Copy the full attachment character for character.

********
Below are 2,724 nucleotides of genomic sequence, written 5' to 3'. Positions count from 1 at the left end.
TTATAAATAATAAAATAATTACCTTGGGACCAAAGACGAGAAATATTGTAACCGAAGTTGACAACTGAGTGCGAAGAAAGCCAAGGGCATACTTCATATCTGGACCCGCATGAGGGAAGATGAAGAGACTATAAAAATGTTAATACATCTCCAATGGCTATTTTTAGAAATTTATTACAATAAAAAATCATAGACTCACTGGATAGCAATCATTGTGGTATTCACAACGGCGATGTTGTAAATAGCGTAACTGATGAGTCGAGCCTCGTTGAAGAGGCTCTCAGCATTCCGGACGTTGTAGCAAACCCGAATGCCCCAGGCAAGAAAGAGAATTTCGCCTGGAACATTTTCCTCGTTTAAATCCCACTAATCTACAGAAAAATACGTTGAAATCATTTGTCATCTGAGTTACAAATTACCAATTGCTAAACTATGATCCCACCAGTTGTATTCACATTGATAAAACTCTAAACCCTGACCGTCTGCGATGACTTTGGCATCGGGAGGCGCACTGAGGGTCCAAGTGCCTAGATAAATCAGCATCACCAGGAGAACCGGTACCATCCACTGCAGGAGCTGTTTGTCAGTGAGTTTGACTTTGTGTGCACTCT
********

Below are 2,724 nucleotides of genomic sequence, written 5' to 3'. Positions count from 1 at the left end.
TTATAAATAATAAAATAATTACCTTGGGACCAAAGACGAGAAATATTGTAACCGAAGTTGACAACTGAGTGCGAAGAAAGCCAAGGGCATACTTCATATCTGGACCCGCATGAGGGAAGATGAAGAGACTATAAAAATGTTAATACATCTCCAATGGCTATTTTTAGAAATTTATTACAATAAAAAATCATAGACTCACTGGATAGCAATCATTGTGGTATTCACAACGGCGATGTTGTAAATAGCGTAACTGATGAGTCGAGCCTCGTTGAAGAGGCTCTCAGCATTCCGGACGTTGTAGCAAACCCGAATGCCCCAGGCAAGAAAGAGAATTTCGCCTGGAACATTTTCCTCGTTTAAATCCCACTAATCTACAGAAAAATACGTTGAAATCATTTGTCATCTGAGTTACAAATTACCAATTGCTAAACTATGATCCCACCAGTTGTATTCACATTGATAAAACTCTAAACCCTGACCGTCTGCGATGACTTTGGCATCGGGAGGCGCACTGAGGGTCCAAGTGCCTAGATAAATCAGCATCACCAGGAGAACCGGTACCATCCACTGCAGGAGCTGTTTGTCAGTGAGTTTGACTTTGTGTGCACTCT